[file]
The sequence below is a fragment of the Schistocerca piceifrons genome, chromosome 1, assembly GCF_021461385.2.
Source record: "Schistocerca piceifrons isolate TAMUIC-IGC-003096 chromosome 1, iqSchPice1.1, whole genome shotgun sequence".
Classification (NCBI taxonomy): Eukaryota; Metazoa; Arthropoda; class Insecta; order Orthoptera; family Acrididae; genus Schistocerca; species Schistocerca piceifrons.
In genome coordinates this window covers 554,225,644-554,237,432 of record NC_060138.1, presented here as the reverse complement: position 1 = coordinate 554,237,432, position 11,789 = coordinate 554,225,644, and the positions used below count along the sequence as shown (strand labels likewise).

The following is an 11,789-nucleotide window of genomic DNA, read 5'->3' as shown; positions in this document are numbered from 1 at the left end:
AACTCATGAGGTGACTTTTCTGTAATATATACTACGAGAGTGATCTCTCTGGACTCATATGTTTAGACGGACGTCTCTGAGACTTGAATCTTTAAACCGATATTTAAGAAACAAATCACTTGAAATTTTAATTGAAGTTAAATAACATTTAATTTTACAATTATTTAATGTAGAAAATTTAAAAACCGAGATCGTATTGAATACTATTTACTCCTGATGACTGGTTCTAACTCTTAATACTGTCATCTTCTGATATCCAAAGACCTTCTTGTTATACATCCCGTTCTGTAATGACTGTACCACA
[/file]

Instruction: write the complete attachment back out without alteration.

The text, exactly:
The sequence below is a fragment of the Schistocerca piceifrons genome, chromosome 1, assembly GCF_021461385.2.
Source record: "Schistocerca piceifrons isolate TAMUIC-IGC-003096 chromosome 1, iqSchPice1.1, whole genome shotgun sequence".
Classification (NCBI taxonomy): Eukaryota; Metazoa; Arthropoda; class Insecta; order Orthoptera; family Acrididae; genus Schistocerca; species Schistocerca piceifrons.
In genome coordinates this window covers 554,225,644-554,237,432 of record NC_060138.1, presented here as the reverse complement: position 1 = coordinate 554,237,432, position 11,789 = coordinate 554,225,644, and the positions used below count along the sequence as shown (strand labels likewise).

The following is an 11,789-nucleotide window of genomic DNA, read 5'->3' as shown; positions in this document are numbered from 1 at the left end:
AACTCATGAGGTGACTTTTCTGTAATATATACTACGAGAGTGATCTCTCTGGACTCATATGTTTAGACGGACGTCTCTGAGACTTGAATCTTTAAACCGATATTTAAGAAACAAATCACTTGAAATTTTAATTGAAGTTAAATAACATTTAATTTTACAATTATTTAATGTAGAAAATTTAAAAACCGAGATCGTATTGAATACTATTTACTCCTGATGACTGGTTCTAACTCTTAATACTGTCATCTTCTGATATCCAAAGACCTTCTTGTTATACATCCCGTTCTGTAATGACTGTACCACA